Camping Campfire Cuisine: Dessert

It’s time for camping! We did own a pop-up camper when we lived in Wisconsin. We enjoyed camping, especially Brad. I had a hard time with all the stuff that had to “sit out” in the camper and sometimes drove myself a little crazy constantly picking up and trying to find room for everything. But I did enjoy some great camping campfire cuisine and wanted to share a few recipes with the dessert theme.

Our most memorable camping was done at Indian Trails in Pardeeville, Wisconsin. If you have the chance to wander with your camper, go check out Indian Trails campground here. Lots to see and do. Indoor and outdoor pool, lake swimming, license-free lake fishing, kayaking, paddle boating, walking trails, and more. Not too far from Wisconsin Dells, this campground is pretty quiet early week and bustling on the weekend. Famous for their Saturday and Sunday donuts as well as their themed weekends!

Let’s get to some great campfire dessert recipes!

Campfire dessert!

Image by 4924546 from Pixabay

A little commentary here- this first recipe grossed me out at first. Warm banana! Who wants a warm banana? But after trying the banana boat, I was hooked. Fun for adults and little kids! And it’s a fruit, so everyone can check that off their list for the day! Great opportunity for EVERYONE to help make banana boats.

Banana Boats

  • one banana per person
  • bag of mini chocolate chips
  • bag of mini marshmallows
  • tin foil
  • spoon for scooping out some of the banana
  • bowl for the banana that was scooped out
  • knife for cutting back banana peel

STEP ONE: Take a banana a make to cuts length wise from the banana stem to the stalk on each side, top center of the banana- wide enough so you can dig out some of the banana with a spoon.

STEP TWO: Pull back the peel from the stem to the stalk BUT DO NOT remove the peel from the banana.

STEP THREE: Take a spoon and dig a trench in your banana by removing some of the banana flesh from the stem to the stalk and eat it or save it in a bowl for pancakes or muffins.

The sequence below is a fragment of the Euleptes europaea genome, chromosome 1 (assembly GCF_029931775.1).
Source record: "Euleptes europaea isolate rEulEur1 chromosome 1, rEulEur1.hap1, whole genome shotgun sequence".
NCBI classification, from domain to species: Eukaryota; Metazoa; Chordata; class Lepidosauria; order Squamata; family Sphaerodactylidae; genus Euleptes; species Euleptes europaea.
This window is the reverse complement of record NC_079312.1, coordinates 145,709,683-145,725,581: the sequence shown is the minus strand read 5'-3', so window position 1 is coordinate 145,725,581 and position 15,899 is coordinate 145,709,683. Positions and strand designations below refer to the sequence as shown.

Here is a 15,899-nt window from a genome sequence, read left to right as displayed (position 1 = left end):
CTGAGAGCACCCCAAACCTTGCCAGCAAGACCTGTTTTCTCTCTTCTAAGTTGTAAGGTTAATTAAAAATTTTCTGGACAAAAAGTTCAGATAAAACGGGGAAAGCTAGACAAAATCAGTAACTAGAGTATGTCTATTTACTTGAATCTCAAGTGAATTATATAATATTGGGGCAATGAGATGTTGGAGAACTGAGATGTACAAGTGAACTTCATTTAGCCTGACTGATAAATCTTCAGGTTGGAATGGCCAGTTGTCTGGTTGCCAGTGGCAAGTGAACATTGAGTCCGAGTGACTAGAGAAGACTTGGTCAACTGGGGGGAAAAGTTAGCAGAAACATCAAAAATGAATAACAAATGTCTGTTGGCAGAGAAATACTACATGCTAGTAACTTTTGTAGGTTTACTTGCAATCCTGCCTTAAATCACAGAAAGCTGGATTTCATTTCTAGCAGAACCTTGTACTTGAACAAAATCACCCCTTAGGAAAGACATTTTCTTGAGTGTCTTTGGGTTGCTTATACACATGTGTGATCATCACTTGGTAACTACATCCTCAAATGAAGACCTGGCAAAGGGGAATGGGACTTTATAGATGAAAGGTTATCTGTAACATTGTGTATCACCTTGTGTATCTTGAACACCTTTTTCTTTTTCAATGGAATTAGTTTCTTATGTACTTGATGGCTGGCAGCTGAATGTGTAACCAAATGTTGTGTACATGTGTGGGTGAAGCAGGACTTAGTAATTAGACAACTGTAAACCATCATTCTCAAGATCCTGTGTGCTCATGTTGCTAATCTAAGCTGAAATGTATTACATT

STEP FOUR: In the trench of your banana place mini chocolate chips- as much as you desire. I take a spoon and sprinkle them.

STEP FIVE: On top of your mini chocolate chips add mini marshmallows and then take the attached banana skin and put it back over the filled banana trench.

STEP SIX: Wrap in tin foil and carefully place on top of campfire coals for 5 minutes. Carefully remove from the coals with tongs, open tin foil, and remove banana, place in a bowl, and enjoy!

Orange Cakes

More commentary- this recipe is a mainstay with the Scouts! It’s ridiculously fun to try and the flavor will surprise you! A bit more digging out of the fruit to make a bowl. Be careful with how hard you dig, don’t poke a hole in your cake bowl! Have fun!

  • An orange per person
  • 1 box of a cake mix flavor of your choice, pre-made so the batter is ready to go!- chocolate and orange are good, but so is French vanilla and orange! Decisions, decisions…
  • bowl for the orange fruit to eat or save for a fruit salad or breakfast treat
  • spoon for scooping
  • knife for cutting open the orange
  • tin foil
  • tub of store-bought frosting or powdered sugar

STEP ONE: Cut off the top 1/4 of an orange, scoop out the orange fruit from the inside of the orange. Be careful NOT to poke a big hole in the peel. 🙂

STEP TWO: Take prepared cake mix batter and pour into the orange peel bowl till 3/4 full. Replace the top orange peel cap.